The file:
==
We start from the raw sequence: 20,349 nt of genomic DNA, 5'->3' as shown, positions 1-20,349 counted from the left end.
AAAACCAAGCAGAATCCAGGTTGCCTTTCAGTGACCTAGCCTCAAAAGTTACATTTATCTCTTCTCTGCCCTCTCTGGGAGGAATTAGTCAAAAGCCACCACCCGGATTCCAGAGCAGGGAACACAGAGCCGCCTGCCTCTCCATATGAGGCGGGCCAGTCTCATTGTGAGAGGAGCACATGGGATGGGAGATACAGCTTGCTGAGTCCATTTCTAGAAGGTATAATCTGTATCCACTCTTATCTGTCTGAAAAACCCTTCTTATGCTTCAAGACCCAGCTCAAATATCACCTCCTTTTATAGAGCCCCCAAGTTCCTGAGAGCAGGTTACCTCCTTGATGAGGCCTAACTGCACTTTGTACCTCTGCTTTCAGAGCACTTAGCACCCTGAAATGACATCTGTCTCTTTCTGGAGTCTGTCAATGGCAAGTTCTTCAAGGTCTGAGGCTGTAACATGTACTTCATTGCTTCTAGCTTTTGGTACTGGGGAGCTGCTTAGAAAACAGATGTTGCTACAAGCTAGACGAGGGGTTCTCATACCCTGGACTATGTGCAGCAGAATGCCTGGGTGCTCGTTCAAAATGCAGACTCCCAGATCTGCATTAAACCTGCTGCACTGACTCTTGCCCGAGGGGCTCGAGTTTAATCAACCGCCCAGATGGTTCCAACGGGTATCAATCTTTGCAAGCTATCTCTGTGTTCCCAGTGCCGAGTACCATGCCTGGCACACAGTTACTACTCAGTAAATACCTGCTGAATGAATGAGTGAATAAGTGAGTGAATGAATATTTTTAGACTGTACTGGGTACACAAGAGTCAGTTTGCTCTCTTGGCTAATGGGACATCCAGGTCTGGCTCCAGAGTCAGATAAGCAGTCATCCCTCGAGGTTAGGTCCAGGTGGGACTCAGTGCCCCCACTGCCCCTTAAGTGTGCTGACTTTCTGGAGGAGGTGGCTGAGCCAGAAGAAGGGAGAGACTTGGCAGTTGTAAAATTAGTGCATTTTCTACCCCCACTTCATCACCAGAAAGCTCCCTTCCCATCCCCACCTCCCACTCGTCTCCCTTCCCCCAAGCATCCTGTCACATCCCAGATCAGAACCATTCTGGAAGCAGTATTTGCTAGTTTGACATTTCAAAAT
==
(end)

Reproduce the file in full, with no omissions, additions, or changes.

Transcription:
We start from the raw sequence: 20,349 nt of genomic DNA, 5'->3' as shown, positions 1-20,349 counted from the left end.
AAAACCAAGCAGAATCCAGGTTGCCTTTCAGTGACCTAGCCTCAAAAGTTACATTTATCTCTTCTCTGCCCTCTCTGGGAGGAATTAGTCAAAAGCCACCACCCGGATTCCAGAGCAGGGAACACAGAGCCGCCTGCCTCTCCATATGAGGCGGGCCAGTCTCATTGTGAGAGGAGCACATGGGATGGGAGATACAGCTTGCTGAGTCCATTTCTAGAAGGTATAATCTGTATCCACTCTTATCTGTCTGAAAAACCCTTCTTATGCTTCAAGACCCAGCTCAAATATCACCTCCTTTTATAGAGCCCCCAAGTTCCTGAGAGCAGGTTACCTCCTTGATGAGGCCTAACTGCACTTTGTACCTCTGCTTTCAGAGCACTTAGCACCCTGAAATGACATCTGTCTCTTTCTGGAGTCTGTCAATGGCAAGTTCTTCAAGGTCTGAGGCTGTAACATGTACTTCATTGCTTCTAGCTTTTGGTACTGGGGAGCTGCTTAGAAAACAGATGTTGCTACAAGCTAGACGAGGGGTTCTCATACCCTGGACTATGTGCAGCAGAATGCCTGGGTGCTCGTTCAAAATGCAGACTCCCAGATCTGCATTAAACCTGCTGCACTGACTCTTGCCCGAGGGGCTCGAGTTTAATCAACCGCCCAGATGGTTCCAACGGGTATCAATCTTTGCAAGCTATCTCTGTGTTCCCAGTGCCGAGTACCATGCCTGGCACACAGTTACTACTCAGTAAATACCTGCTGAATGAATGAGTGAATAAGTGAGTGAATGAATATTTTTAGACTGTACTGGGTACACAAGAGTCAGTTTGCTCTCTTGGCTAATGGGACATCCAGGTCTGGCTCCAGAGTCAGATAAGCAGTCATCCCTCGAGGTTAGGTCCAGGTGGGACTCAGTGCCCCCACTGCCCCTTAAGTGTGCTGACTTTCTGGAGGAGGTGGCTGAGCCAGAAGAAGGGAGAGACTTGGCAGTTGTAAAATTAGTGCATTTTCTACCCCCACTTCATCACCAGAAAGCTCCCTTCCCATCCCCACCTCCCACTCGTCTCCCTTCCCCCAAGCATCCTGTCACATCCCAGATCAGAACCATTCTGGAAGCAGTATTTGCTAGTTTGACATTTCAAAAT